I was born with a personality that loves order. I like things done a certain way. I love having all my ducks in a row. I love routine. I feel most at peace when my house is clean, tidy and free of clutter. I’m constantly moving things around which drives my husband batty, but it is cheaper than buying new stuff.
My husband is very tidy but he could live just fine with mess. In fact, my husband Dave is one of the most laid back humans I’ve ever met. Dave doesn’t understand the ducks in a row thing. He thinks ducks are for playing with in the bathtub or for throwing around. He loves fun and anything in his sight that looks like a toy could be used for fun.
My perfectionism became a problem when our kids were teens, because teens make messes. For example, our teens were known to just show up at 10:00 pm, make pizza and leave the dishes everywhere. Teens tend to leave a trail everywhere they go.
Family gatherings were the worst for me when I was in the height of my perfectionism. I would have the meal planned weeks in advance. I would have the table set with the matching place cards and everything looked great, Martha Steward and Pinterest had nothing on me! But after I had finished cleaning the house and the table was set I often discovered a new mess or something out of order. My blood pressure would begin to rise, and I would start washing walls, and cupboards, and attempting spring cleaning projects not yet done. I’d being to yell at everyone to “clean up”!!! Dave was no help. About the time I would start washing walls, he’d say to the kids” We need something from the store, who’s coming with me?” and they’d all leave me, washing walls, alone! Worse yet, there was nothing needed from the store. My family were all just trying to get a break from me and my out of control state!
My daughter’s comments caused me to rethink my whole perfectionist tendency. Perhaps all my frenzy could be avoided. Perhaps I could do my best and then just let it go? You see the cost to my own well-being was huge, and by the time guests arrived I was already emotionally spent.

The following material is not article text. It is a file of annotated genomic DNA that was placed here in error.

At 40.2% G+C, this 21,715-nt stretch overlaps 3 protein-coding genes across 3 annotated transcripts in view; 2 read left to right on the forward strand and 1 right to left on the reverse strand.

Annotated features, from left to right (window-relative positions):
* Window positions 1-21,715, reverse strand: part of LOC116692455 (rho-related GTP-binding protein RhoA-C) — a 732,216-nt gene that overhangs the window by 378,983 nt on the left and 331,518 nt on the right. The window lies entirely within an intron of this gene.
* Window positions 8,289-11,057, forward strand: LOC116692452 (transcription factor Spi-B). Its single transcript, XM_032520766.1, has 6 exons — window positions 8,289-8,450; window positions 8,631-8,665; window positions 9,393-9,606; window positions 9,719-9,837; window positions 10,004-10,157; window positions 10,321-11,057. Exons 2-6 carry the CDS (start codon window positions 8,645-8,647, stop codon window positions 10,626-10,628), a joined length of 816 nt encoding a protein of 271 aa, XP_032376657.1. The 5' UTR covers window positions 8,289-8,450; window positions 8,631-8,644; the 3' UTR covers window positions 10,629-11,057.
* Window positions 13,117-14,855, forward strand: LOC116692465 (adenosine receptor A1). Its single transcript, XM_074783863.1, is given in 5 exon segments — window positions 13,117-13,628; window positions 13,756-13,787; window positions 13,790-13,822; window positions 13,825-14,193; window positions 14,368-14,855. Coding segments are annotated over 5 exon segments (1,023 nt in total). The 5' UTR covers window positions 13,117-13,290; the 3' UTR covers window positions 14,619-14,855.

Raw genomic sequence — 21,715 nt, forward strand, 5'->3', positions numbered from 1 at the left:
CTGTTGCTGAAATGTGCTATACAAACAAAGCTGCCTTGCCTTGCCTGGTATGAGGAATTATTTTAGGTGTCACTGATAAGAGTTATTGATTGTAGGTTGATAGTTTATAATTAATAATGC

It took some time, but I’ve come to learn that I can lay perfectionism aside. I can choose to leave some mess. Sometimes I leave a bit of mess on purpose just to prove to myself that I can. I’ve learned to walk away from the kitchen, even when its not all cleaned up. I’ve learned that I can give myself permission to be less than perfect. I still want people to feel comfortable in our home, but I don’t want to be so worked up, that I’m no fun to be with when they arrive.
Dave and I have developed a system. It only took 24 years to find this solution. When it comes to entertaining, Dave cooks the main course, I make dessert and set the table. He likes to cook. I don’t. I make sure I’ve cleaned the house a few days prior to company coming, and just touch things up the day of. I don’t let myself wash walls or have a meltdown. In fact, of late, while Dave is cooking, I’m not allowed in the kitchen at all, so I read a book or do a crossword. I relax, so when the doorbell rings I’m ready to have fun with the people, who are really coming to see us, not a perfect house.
To all my fellow perfectionists out there, meltdowns or not, without us there would be no beautiful smiles (most dentists are perfectionists), beautiful architecture (most architects are perfectionist), perfect railroads … The key is to find balance between perfection and reasonable standards. We need to give ourselves permission to let loose every once and a while, and let things be less than perfect.
If you can’t relate because you are laid back, hug a perfectionist today!